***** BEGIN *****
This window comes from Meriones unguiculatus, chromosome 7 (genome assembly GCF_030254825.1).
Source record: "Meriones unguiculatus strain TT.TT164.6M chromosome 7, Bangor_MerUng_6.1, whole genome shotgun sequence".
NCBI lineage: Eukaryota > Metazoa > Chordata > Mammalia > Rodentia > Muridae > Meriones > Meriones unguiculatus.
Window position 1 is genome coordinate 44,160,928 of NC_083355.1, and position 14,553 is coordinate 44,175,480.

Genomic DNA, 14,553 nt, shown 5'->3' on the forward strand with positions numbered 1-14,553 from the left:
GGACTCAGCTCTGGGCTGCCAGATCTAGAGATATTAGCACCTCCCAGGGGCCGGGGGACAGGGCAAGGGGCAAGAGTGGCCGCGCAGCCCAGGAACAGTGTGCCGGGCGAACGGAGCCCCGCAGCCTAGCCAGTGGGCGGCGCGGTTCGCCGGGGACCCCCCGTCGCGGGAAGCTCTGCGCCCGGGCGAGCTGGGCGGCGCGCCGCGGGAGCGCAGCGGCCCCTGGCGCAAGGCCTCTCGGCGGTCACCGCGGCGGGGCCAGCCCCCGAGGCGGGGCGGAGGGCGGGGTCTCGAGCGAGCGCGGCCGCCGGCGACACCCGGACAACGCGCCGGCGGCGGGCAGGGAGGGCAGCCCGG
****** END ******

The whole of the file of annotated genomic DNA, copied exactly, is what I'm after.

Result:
This window comes from Meriones unguiculatus, chromosome 7 (genome assembly GCF_030254825.1).
Source record: "Meriones unguiculatus strain TT.TT164.6M chromosome 7, Bangor_MerUng_6.1, whole genome shotgun sequence".
NCBI lineage: Eukaryota > Metazoa > Chordata > Mammalia > Rodentia > Muridae > Meriones > Meriones unguiculatus.
Window position 1 is genome coordinate 44,160,928 of NC_083355.1, and position 14,553 is coordinate 44,175,480.

Genomic DNA, 14,553 nt, shown 5'->3' on the forward strand with positions numbered 1-14,553 from the left:
GGACTCAGCTCTGGGCTGCCAGATCTAGAGATATTAGCACCTCCCAGGGGCCGGGGGACAGGGCAAGGGGCAAGAGTGGCCGCGCAGCCCAGGAACAGTGTGCCGGGCGAACGGAGCCCCGCAGCCTAGCCAGTGGGCGGCGCGGTTCGCCGGGGACCCCCCGTCGCGGGAAGCTCTGCGCCCGGGCGAGCTGGGCGGCGCGCCGCGGGAGCGCAGCGGCCCCTGGCGCAAGGCCTCTCGGCGGTCACCGCGGCGGGGCCAGCCCCCGAGGCGGGGCGGAGGGCGGGGTCTCGAGCGAGCGCGGCCGCCGGCGACACCCGGACAACGCGCCGGCGGCGGGCAGGGAGGGCAGCCCGG